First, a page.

Although there is no consensus on what constitutes a health-associated microbiota, some hallmarks have been proposed:
- Increased species richness and/or diversity: the number of different species and how different they are in a specific habitat (e.g., the digestive tract) is considered a hallmark of gut health.
- Resistance, resilience and stability over time: the ability to resist perturbation (e.g., antibiotic treatment or imbalanced diets) and to recover a stable state.
- High gut microbial gene richness: the number of microbial genes in the gut has been suggested as an indicator of good metabolic and overall health.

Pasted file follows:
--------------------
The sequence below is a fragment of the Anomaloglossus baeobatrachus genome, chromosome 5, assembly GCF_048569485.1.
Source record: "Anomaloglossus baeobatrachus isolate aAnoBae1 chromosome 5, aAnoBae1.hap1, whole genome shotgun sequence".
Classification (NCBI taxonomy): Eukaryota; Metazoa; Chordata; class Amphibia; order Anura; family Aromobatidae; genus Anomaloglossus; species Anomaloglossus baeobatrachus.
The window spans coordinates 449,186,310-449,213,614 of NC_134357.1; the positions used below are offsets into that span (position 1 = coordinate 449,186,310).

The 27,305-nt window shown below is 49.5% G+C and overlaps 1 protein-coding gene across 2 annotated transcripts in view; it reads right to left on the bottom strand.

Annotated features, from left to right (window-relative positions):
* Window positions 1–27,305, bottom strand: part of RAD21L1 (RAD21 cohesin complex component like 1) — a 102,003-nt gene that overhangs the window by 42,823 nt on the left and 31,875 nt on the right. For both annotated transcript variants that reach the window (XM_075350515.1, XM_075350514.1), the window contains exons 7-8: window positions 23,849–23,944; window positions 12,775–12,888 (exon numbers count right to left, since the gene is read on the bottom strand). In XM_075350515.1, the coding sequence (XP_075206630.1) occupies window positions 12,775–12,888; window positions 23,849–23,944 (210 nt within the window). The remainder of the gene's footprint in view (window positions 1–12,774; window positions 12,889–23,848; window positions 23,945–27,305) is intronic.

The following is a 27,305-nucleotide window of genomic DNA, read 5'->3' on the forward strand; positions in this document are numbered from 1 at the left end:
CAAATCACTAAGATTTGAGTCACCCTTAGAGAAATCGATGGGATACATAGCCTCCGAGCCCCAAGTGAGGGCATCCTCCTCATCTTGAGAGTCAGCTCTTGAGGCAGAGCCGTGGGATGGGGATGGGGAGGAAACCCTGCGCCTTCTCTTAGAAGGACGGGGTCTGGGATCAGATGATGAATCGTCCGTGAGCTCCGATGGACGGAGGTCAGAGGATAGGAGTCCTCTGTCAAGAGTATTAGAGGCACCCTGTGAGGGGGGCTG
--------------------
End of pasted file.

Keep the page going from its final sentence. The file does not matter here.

Digestive ailments, obesity, diabetes, allergies, cancer and even neurodegenerative diseases have been linked to an imbalance in gut microbiota composition or function (a situation scientists call ‘dysbiosis’).
Thus, targeting the gut microbiota emerges as a potential way of dealing with many chronic diseases that are on the rise in Western society.